Monday, March 31, 2008

The Amazing, The Wonderful -- Great Blue Heron

On our week end trip we visited two lakes.
One in Huntingdon County, Raystown Lake.
One in Bedford County, Shawnee Lake.
Both places and ponds and streams in between seemed
to be alive with Great Blue Herons.
Below you can see how hard they are to spot as they stand
in the water along the shoreline and fish. Their color
blends right into their surroundings.

  • White crown and face
  • Black plume extending from above and behind eye to beyond back of head
  • Brownish-buff neck with black-bordered white stripe down center of foreneck
  • Blue-gray back, wings and belly
  • Black shoulder
  • Shaggy neck and back plumes in alternate plumage
Length: 38 inches Wingspan: 70 inches
The largest and most widespread heron in North America,
the Great Blue Heron can be found along lakes and
streams at ponds and bogs.
They can be problematic at fish hatcheries.

Great Blue Herons are the largest herons in North America.
Average life span of Great Blue Herons is 15 years but more than half (69%)
of the herons born in a year will die before they become one year old.
Information gathered from and

The next few pictures really took us by surprise. We were
visiting a bog in Huntingdon County and saw something
standing in a cornfield behind the Canadian Geese.

We took pictures and zoomed in .... could it be??? Herons?

We counted 24 of them.
As we walked closer they took flight. Wow! What a sight that was.

I still don't understand why there were in this cornfield.

Back in Bedford County this Heron was next to the
road by a stream that ran through some farmland. He
had caught a fish and was standing on a log.

He stood still watching. His feathers were blowing
in the wind and he appeared as an 'old man'.
He seemed determined to wait us out as we snapped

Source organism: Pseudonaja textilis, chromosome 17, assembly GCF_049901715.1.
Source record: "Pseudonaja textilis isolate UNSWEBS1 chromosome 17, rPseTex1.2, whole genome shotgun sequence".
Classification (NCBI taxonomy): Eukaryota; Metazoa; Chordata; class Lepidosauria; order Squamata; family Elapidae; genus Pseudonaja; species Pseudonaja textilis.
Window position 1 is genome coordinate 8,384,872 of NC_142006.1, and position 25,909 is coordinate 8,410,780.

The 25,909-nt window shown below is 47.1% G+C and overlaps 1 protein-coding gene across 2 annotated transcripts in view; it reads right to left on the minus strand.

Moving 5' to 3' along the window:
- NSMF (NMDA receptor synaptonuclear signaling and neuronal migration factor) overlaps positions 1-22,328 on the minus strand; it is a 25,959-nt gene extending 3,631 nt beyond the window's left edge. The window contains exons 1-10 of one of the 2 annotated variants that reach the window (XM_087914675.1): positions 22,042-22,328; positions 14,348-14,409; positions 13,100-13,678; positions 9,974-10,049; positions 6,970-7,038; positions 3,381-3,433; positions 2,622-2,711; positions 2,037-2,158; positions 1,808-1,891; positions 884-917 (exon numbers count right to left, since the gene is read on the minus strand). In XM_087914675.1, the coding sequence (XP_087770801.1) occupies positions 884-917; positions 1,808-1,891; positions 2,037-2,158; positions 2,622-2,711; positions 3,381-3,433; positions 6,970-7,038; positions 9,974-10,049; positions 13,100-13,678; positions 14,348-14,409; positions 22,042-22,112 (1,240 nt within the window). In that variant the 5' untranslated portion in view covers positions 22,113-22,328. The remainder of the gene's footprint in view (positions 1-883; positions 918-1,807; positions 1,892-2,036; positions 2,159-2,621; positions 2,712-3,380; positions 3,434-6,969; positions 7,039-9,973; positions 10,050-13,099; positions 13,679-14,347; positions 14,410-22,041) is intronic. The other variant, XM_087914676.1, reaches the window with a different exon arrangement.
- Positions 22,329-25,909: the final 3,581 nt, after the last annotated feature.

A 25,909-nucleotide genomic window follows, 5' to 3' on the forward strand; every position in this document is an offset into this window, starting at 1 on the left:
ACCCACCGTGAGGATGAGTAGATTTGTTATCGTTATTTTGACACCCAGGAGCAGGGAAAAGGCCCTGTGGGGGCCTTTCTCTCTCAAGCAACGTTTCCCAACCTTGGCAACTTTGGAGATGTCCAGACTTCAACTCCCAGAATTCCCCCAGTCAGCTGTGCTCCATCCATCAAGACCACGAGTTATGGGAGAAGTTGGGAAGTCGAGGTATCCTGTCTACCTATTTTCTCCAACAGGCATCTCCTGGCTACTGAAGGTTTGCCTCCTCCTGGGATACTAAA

picture after picture he just stood and glared at us.

If you double click and look closely you can see the fish in
his mouth. I think it was a fish.

Finally he did fly and I tried to get some shots of his
very large majestic wings.

When he landed it was half way up in a tall tree. I think
these birds look silly in trees, but that is actually where they
build nests and have young.

The Heron will stand straight with his head pointing
towards the sky. They look like a stick and often you
will miss seeing them, unless you have a trained eye.

Other times they will tuck their neck in and appear
to be a shorter heavier bird.

Geographic Range:
The great blue heron breeds throughout North and Central America, the Caribbean and Greater Antilles, and the Galapogos. Some populations migrate to the S. America during the winter months.

I'll leave you with perhaps one of the best pictures I have
taken of a Great Blue Heron. Shawnee Lake last year.
He has a cat fish in his mouth.


Bird Girl said...

You got some absolutely gorgeous great blue heron images! Wow! Very nice series, jalynn!

Jotter Jan said...

WOW girl...great Heron shots and great series!!!!!!!! Loved your BIF's too!!!! Puts my poor hurried Heron shots to shame. haha Way to go Jane!!!!

Jotter Jan said...

BTW...just loved your Heron shot of " the catch of the day"!

Greg C said...

Great, more Heron pictures. I think they were in the corn field looking for corn. :)

jalynn01 said...

Hi Greg,

Thank you for commenting on the herons maybe looking for corn. They seemed to be like statues when we saw them not moving at all, and then they flew, so I wondered about their purpose there.

Stacey Huston said...

Great photos as usual. Isn't it funny when you try to capture several different poses of an animal and they just give that statue immitation.. LOL ...Thanks for sharing

jalynn01 said...

Thanks Stacy,

You are the master at getting your subjects in unusual poses. I love it!

Marsha said...

These are all such wonderful photos and it is hard to pick a favorite. Are they migrating through this area or is there a rookery nearby? How wonderful to see that many in one place.

jalynn01 said...


Thank you for commenting.
They are migrating. From Pa to NC I have been seeing posts about herons. A lot of them will stay at our lakes here through the summer.

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HOA NGUYEN said...

It's a very nice big bird until one day it wiped out my Koi pond in one week. Also it destroyed all of the small bird nest around the area. I even see this big bird grab one of the baby bird on the tree and swallow it down. It may be a rare bird but if it population grow we will miss the sound of small birds chirping.

Mark Ackerman said...


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